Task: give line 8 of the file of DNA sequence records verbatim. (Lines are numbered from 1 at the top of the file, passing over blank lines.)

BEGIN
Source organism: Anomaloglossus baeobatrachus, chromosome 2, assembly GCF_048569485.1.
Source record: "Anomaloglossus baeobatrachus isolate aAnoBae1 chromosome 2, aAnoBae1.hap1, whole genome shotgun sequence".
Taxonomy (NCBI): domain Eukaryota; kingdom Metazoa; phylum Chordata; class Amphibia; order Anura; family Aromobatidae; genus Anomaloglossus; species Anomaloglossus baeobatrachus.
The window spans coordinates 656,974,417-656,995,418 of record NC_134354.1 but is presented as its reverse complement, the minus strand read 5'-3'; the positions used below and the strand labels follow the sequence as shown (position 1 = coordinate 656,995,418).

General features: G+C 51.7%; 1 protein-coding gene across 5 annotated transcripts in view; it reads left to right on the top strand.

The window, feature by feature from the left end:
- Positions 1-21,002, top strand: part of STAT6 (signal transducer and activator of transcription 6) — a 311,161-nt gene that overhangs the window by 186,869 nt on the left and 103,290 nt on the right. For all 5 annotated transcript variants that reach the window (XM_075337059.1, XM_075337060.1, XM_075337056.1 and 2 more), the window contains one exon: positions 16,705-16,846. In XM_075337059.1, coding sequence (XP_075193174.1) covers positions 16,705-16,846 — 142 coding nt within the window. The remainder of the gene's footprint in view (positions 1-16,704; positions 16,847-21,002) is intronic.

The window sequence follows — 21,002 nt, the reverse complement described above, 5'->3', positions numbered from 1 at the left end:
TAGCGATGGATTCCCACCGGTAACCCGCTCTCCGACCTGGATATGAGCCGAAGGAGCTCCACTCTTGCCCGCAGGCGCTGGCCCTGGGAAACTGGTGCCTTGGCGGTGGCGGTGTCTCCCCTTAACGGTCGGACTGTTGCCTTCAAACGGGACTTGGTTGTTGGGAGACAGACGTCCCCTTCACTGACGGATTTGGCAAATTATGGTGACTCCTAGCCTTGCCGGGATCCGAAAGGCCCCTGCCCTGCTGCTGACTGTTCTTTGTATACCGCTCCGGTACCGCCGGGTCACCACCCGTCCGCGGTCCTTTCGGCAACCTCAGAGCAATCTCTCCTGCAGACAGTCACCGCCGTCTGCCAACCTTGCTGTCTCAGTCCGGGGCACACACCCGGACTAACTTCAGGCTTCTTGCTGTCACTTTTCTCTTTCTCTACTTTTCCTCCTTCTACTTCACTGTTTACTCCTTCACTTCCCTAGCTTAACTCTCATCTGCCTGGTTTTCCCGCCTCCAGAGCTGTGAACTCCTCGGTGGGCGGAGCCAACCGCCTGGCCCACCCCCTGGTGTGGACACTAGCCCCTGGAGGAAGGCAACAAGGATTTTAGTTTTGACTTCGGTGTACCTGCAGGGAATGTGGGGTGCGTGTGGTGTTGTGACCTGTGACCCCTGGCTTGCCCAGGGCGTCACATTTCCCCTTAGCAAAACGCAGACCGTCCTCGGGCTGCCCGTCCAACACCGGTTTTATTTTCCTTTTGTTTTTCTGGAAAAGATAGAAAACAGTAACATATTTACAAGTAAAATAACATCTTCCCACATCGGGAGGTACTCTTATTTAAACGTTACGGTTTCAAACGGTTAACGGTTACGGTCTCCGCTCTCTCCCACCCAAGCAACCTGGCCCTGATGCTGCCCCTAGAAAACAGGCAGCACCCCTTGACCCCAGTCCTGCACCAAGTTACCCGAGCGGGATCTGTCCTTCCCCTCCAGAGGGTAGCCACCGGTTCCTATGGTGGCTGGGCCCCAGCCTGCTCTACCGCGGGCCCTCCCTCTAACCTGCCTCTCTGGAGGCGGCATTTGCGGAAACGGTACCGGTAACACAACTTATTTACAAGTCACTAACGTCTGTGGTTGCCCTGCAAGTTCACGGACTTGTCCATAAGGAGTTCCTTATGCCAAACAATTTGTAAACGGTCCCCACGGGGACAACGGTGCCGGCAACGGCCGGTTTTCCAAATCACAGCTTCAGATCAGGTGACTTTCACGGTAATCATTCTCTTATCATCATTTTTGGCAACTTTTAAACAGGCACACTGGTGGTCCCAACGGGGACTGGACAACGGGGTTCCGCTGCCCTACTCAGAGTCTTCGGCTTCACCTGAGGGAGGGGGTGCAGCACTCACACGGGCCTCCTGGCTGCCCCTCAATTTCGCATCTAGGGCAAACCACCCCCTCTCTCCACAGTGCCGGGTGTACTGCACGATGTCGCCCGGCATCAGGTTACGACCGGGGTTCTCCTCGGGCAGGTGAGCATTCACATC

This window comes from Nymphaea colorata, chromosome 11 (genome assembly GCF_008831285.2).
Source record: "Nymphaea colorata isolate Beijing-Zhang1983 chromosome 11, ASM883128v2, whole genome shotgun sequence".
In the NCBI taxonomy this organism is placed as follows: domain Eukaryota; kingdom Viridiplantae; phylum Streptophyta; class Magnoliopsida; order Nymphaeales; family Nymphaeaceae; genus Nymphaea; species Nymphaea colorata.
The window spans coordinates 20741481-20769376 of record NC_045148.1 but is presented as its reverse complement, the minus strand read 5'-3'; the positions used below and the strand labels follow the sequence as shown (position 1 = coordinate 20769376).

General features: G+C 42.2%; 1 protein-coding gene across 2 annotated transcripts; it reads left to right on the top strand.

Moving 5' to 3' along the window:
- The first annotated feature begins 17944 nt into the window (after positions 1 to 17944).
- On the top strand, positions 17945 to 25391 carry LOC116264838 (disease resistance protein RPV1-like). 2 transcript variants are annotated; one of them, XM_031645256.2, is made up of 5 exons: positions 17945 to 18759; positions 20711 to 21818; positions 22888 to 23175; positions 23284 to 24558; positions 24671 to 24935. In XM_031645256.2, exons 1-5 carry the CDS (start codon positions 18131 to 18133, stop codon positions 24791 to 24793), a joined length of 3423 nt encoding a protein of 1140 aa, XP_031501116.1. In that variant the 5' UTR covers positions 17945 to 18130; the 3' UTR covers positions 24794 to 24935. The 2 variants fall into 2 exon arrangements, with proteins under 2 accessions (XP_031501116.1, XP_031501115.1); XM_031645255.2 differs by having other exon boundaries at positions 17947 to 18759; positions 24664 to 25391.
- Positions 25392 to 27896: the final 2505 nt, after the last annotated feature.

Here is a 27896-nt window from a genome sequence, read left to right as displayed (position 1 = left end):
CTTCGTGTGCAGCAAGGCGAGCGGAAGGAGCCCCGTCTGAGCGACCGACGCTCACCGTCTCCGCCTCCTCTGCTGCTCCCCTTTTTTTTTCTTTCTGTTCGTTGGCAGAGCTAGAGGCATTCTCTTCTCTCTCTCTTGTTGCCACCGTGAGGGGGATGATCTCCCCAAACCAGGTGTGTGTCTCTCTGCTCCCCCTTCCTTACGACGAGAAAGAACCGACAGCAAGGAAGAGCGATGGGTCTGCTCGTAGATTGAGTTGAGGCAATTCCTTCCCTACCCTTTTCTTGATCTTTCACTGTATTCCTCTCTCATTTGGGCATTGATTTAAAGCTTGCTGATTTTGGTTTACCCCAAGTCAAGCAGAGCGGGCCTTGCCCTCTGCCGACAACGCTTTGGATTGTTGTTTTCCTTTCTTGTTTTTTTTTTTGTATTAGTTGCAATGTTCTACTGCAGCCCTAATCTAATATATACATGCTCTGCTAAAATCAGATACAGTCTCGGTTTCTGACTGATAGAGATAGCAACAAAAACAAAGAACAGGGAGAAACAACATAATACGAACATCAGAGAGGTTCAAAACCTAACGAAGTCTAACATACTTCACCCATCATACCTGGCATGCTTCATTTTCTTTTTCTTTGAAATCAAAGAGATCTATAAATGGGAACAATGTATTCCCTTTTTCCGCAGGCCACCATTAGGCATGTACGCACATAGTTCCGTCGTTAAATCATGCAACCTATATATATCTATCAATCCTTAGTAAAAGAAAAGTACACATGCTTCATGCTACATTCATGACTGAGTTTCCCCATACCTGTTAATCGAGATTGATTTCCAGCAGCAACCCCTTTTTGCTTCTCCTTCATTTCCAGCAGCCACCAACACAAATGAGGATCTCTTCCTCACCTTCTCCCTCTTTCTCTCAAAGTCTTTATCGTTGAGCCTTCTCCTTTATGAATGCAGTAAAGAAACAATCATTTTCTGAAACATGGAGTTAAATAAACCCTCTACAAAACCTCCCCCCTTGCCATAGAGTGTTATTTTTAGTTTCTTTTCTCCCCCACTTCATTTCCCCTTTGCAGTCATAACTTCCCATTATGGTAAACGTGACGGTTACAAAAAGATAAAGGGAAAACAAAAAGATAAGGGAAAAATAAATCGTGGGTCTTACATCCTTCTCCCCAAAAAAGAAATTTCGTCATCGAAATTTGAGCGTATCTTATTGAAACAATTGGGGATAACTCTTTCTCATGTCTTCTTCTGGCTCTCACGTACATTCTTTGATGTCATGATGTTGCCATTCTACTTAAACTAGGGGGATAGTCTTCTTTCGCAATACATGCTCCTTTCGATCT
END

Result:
The window sequence follows — 21,002 nt, the reverse complement described above, 5'->3', positions numbered from 1 at the left end: